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Miners at Spanish Flat, El Dorado County

Miners at Spanish Flat, El Dorado County
Attributed to Joseph Blaney Starkweather (c.1822-?), Miners at Spanish Flat, El Dorado County, Quarter plate daguerreotype. Collection of the California State Library
spacer1.gif (44 bytes) Miners began extracting gold from Spanish Flat, located two miles north of the town of Kelsey in El Dorado County, as early as 1848. The first store was opened a year later, and the town had a post office from 1853 to 1872. The Spanish Flat area was still producing gold from its mines well into the 1940s.

This photograph is important because it shows four miners, two of whom are black, working in what appears to be conditions of equality. Blacks made up a very small percentage of California's population in the 1840s and 1850s, but their presence signifies the early ethnic diversity of the state. Rudolph Lapp, the historian of Gold Rush-era blacks in California, estimates that in the early 1850s, there were between 200 and 300 blacks in the gold fields held as slaves. Most of these were brought to the state before November 1849, when the state's constitution was adopted and California was declared a free (non-slave) state. Many of these slaves were eventually able to purchase their freedom, or their freedom was granted to them by their owners. The census of 1850 reported that there were 962 black persons in California, with 600-700 living in the Gold Rush counties; most of these blacks came from Virginia, New York, and Massachusetts, with others coming from the slave states of the deep south. By 1852, there were more than 2,000 blacks living in California, comprising approximately 1 percent of the state's overall population. Blacks were more highly represented in the mining communities than in the cities of San Francisco, Sacramento, or Los Angeles.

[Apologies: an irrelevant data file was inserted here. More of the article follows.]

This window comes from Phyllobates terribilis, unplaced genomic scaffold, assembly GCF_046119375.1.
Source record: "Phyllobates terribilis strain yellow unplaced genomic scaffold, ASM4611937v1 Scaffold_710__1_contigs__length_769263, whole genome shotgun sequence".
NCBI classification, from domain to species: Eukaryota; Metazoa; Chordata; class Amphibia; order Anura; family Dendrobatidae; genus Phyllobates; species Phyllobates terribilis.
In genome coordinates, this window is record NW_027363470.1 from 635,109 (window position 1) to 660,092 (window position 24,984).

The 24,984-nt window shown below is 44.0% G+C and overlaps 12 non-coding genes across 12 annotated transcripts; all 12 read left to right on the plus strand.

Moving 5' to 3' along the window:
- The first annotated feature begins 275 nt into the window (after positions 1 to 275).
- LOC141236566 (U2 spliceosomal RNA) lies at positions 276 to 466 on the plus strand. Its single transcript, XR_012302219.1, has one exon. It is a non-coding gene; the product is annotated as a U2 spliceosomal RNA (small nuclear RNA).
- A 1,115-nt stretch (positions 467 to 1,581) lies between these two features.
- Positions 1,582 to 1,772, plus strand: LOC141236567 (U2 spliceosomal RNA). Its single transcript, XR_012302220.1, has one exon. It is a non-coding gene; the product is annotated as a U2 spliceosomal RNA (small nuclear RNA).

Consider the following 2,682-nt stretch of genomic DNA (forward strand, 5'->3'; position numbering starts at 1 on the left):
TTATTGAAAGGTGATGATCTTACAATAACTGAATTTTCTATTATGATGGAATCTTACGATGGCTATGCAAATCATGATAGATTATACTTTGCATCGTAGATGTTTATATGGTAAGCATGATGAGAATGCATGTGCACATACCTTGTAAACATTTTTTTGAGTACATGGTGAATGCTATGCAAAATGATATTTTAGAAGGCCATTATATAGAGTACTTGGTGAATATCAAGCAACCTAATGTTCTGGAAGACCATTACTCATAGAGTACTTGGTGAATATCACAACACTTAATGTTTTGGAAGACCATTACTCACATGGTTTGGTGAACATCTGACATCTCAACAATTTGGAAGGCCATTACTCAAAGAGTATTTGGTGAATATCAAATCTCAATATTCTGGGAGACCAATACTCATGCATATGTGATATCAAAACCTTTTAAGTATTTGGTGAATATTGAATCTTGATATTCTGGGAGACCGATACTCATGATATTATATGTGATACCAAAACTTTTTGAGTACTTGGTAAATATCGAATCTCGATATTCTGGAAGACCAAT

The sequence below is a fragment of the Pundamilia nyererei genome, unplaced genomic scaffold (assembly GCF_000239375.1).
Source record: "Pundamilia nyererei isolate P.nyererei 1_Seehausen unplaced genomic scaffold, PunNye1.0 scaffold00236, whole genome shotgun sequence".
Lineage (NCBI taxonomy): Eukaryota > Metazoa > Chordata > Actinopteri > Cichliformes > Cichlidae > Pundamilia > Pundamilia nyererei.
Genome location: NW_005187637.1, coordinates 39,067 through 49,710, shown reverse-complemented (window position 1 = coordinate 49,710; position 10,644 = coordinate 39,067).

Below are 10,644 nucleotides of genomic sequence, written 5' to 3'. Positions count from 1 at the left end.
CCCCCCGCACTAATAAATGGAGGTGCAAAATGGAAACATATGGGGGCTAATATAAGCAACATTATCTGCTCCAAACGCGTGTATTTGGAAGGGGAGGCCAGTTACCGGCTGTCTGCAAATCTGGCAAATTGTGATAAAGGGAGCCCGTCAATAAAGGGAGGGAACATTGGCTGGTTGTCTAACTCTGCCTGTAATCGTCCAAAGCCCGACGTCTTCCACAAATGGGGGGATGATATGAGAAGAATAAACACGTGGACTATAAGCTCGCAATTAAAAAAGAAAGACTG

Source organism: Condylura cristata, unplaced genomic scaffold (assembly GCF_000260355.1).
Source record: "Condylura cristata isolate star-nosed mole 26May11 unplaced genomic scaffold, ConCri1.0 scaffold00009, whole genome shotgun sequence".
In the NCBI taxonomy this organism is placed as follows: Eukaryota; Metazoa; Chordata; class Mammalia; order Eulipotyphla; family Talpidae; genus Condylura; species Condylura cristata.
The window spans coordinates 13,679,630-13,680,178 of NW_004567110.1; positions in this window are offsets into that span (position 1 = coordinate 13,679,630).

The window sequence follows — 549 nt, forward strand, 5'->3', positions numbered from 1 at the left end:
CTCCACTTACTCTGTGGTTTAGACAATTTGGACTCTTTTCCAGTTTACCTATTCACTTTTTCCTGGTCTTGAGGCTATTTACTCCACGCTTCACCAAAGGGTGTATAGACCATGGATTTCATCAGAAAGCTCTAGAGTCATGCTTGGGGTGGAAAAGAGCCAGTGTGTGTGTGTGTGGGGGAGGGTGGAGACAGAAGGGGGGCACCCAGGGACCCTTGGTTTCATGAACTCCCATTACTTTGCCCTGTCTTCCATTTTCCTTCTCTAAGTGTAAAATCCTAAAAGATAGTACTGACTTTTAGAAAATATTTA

Place names like Negro Hill, Negro Bar, and Negro Flat attest to the presence of blacks in California. One scholar of the California gold mining camps has found more than 30 locations in the state with names including "nigger" or "negro." Many of these black miners formed mutual aid associations, and some of these groups associated themselves with friendly white miners as a matter of protection and preservation.

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